Mexican drug Lord, El Chapo, in police custody

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After six months on the run, Mexican drug kingpin Joaquin “El Chapo” Guzman will return to the same maximum security prison from which he escaped, authorities said.

Guzman used an elaborate underground tunnel to break out of a federal prison in July.
He was recaptured on Friday after the Mexican navy raided a home in the coastal city of Los Mochis.

Mexican forces transferred Guzman from an armored vehicle and into a helicopter late Friday night after his arrest in his native Sinaloa state.

Guzman’s prison escape — his second one in 14 years — embarrassed the Mexican government and made him a symbol of ineptitude and corruption.

The home where he was captured on Friday had been under surveillance for a month, Attorney General Arely Gomez said.

Guzman arrived at the house on Thursday, and authorities raided it in the wee hours of Friday.

When the Mexican navy arrived, they encountered gunfire from inside, according to Gomez. The navy said five suspects died and six others were arrested. One navy personnel was injured.
During the shootout, Guzman and an aide allegedly escaped through a manhole that led to the city’s sewer system.
Soldiers chased him through the sewer tunnels, but he made it to the surface, where he stole a car, authorities said.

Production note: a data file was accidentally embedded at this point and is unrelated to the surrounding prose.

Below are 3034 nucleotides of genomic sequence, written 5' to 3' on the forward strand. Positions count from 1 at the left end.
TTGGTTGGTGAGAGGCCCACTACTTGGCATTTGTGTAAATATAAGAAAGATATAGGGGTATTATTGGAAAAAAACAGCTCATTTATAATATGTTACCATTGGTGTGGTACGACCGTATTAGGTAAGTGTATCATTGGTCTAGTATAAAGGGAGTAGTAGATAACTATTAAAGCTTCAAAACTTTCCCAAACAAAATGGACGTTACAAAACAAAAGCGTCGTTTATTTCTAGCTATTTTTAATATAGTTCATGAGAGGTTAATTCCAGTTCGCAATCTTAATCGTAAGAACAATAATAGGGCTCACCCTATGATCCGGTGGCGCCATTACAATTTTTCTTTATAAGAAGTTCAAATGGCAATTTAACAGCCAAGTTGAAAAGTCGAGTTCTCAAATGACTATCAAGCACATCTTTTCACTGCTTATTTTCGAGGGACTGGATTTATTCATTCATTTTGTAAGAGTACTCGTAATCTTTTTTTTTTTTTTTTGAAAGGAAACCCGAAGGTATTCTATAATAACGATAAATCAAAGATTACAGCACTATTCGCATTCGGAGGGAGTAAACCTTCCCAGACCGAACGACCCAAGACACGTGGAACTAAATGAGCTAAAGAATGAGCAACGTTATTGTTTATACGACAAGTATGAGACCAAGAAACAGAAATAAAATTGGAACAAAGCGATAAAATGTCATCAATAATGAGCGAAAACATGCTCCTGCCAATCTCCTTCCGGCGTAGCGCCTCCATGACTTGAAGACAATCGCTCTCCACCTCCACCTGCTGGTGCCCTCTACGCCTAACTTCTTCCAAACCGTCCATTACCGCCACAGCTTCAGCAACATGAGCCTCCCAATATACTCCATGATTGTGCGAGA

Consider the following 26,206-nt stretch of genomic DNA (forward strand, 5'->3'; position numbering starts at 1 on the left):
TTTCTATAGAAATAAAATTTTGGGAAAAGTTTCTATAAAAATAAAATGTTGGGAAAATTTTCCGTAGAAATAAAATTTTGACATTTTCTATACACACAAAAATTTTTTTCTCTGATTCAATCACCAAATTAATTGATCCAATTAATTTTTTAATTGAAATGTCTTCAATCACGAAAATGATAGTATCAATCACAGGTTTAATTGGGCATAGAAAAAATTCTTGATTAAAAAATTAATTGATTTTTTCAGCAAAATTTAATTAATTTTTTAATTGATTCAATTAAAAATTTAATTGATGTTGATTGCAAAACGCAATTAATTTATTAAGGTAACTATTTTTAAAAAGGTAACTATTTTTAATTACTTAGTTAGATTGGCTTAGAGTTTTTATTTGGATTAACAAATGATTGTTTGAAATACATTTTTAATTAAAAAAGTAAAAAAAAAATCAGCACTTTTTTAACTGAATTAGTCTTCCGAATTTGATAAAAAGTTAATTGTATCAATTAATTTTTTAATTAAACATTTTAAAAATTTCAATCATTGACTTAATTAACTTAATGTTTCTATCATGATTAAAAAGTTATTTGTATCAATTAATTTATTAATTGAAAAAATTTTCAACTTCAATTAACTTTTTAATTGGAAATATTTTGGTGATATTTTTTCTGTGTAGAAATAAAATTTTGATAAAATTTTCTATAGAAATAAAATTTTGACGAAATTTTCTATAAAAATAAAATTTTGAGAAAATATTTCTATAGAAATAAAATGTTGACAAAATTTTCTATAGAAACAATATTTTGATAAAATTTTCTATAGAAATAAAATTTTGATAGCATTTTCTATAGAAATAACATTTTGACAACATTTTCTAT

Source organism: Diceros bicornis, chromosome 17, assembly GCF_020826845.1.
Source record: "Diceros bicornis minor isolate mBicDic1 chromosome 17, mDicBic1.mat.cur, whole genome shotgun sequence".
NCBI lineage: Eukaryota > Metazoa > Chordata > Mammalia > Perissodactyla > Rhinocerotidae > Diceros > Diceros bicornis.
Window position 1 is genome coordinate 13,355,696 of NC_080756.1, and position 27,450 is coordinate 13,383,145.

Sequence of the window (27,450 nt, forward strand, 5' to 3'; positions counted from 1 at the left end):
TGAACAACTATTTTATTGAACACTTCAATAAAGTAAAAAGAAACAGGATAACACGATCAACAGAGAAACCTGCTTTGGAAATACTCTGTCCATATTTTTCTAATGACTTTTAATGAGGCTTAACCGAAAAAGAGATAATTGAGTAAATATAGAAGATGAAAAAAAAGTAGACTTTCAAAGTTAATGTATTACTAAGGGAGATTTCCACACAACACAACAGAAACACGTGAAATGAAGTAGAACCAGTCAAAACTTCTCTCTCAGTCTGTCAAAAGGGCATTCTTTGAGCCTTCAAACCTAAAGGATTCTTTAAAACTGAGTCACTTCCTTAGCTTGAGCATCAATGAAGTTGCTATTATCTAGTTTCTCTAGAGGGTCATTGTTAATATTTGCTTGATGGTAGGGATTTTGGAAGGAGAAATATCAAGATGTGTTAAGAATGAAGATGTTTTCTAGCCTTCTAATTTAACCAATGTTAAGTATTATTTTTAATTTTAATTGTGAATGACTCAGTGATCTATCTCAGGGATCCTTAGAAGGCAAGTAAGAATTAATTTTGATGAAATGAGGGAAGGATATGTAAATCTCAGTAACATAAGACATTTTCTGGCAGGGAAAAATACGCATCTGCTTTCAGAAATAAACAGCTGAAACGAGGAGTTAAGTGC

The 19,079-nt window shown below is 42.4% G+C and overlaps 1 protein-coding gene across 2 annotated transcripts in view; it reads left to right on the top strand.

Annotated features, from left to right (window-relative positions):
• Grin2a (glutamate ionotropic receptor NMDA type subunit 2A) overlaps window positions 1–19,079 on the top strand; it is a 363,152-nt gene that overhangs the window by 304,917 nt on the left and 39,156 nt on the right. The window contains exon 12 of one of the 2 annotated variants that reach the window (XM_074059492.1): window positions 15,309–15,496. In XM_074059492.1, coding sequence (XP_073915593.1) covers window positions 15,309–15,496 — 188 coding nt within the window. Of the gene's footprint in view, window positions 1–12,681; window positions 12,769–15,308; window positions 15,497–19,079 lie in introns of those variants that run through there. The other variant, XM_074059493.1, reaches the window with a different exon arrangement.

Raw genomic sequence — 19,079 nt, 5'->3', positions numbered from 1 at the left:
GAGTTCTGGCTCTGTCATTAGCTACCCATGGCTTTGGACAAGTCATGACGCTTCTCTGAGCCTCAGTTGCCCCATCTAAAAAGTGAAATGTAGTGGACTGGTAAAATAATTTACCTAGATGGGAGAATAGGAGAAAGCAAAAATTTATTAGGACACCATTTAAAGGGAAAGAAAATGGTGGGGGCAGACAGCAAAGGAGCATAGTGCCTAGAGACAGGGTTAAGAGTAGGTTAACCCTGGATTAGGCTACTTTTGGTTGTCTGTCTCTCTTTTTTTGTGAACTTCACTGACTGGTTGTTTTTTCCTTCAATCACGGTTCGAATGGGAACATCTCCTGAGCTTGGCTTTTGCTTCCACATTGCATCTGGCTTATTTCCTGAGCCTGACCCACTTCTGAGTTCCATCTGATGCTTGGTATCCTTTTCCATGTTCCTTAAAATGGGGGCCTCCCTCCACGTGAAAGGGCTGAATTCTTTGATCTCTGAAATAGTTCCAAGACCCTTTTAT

He almost escaped again, but authorities located the car on a highway outside the city and nabbed him.

Guzman’s representatives had contacted producers and actresses with the intention of making his biopic, which helped investigators locate him, the attorney general said. She did not provide specifics on how the calls led to his arrest.
Some of Guzman’s alleged accomplices have been detained as well.

A man in charge of building the tunnel he used to escape in July was arrested, along with the owner of the land the tunnel was in. So was an attorney who allegedly paid for the tunnel, as was Guzman’s brother-in-law.

In the latest escape in July, Guzman disappeared after stepping into the shower. He slipped through a hole in his cell block and into a lighted, ventilated tunnel.
From there, he took off for San Juan del Rio, where two small planes awaited, Gomez said. Two pilots were among the dozens of people arrested.

Since his escape, there have been reported sightings and near-misses. In October, authorities said they were hot on his trail, only to have him slip out of sight, though not before apparently breaking his leg.
After his capture this week, a relieved President Enrique Peña Nieto applauded security forces.
“Mission accomplished: We have him,” he tweeted.

The Sinaloa state native started his drug cartel in 1980. He became a powerful figure, leading a multibillion dollar empire that supplied much of the marijuana, cocaine and heroin sold on American streets.

U.S. indictments claim the organization used assassins and hit squads to show its muscle. The Justice Department previously sought his extradition to the United States, and may do so again.

Authorities first arrested Guzman in Guatemala in 1993. They extradited him to Mexico and after his conviction, sent him to the Puente Grande maximum security prison.

In 2001, he escaped using a laundry cart and evaded Mexican authorities for years.
His freedom ended in 2014, when he was arrested in the Mexican resort town of Mazatlan.
Guzman was then sent to Altiplano Federal Prison in Almoloya de Juarez, where he made the daring July escape.
Authorities paraded him before journalists late Friday night, then put him on a helicopter.

The attorney general said Guzman is headed back to the same prison from which he escaped last year.

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